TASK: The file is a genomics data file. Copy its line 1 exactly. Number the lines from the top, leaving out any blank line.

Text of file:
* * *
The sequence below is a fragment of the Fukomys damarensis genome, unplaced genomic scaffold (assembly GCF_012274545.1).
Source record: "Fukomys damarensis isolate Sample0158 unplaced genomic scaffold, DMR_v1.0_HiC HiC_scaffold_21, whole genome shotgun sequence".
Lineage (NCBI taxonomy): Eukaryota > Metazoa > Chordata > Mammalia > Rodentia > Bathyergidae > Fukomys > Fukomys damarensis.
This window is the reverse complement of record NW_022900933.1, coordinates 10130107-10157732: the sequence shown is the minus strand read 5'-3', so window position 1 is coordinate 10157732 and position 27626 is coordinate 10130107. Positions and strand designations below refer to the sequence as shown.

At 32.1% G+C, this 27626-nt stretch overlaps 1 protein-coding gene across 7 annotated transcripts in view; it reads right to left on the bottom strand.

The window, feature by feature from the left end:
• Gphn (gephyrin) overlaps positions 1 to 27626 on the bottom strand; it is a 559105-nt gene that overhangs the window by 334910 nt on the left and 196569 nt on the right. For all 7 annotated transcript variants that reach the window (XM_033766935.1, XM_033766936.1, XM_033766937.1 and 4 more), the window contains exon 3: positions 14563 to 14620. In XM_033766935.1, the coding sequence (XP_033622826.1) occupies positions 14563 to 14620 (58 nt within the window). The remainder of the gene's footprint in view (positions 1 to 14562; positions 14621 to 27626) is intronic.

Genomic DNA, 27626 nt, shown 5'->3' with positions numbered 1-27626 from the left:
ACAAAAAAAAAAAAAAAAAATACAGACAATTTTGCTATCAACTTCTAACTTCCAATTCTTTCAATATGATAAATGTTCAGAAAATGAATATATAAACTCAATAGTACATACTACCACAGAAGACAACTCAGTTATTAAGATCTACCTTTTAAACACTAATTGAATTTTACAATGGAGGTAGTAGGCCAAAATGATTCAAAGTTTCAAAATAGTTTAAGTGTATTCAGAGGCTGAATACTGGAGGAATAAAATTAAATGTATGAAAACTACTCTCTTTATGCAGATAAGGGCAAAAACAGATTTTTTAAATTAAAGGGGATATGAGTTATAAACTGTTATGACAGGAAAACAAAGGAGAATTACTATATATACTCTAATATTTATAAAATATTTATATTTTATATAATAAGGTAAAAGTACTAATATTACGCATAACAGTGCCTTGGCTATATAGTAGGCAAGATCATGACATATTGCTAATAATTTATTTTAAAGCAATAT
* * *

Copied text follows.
The sequence below is a fragment of the Fukomys damarensis genome, unplaced genomic scaffold (assembly GCF_012274545.1).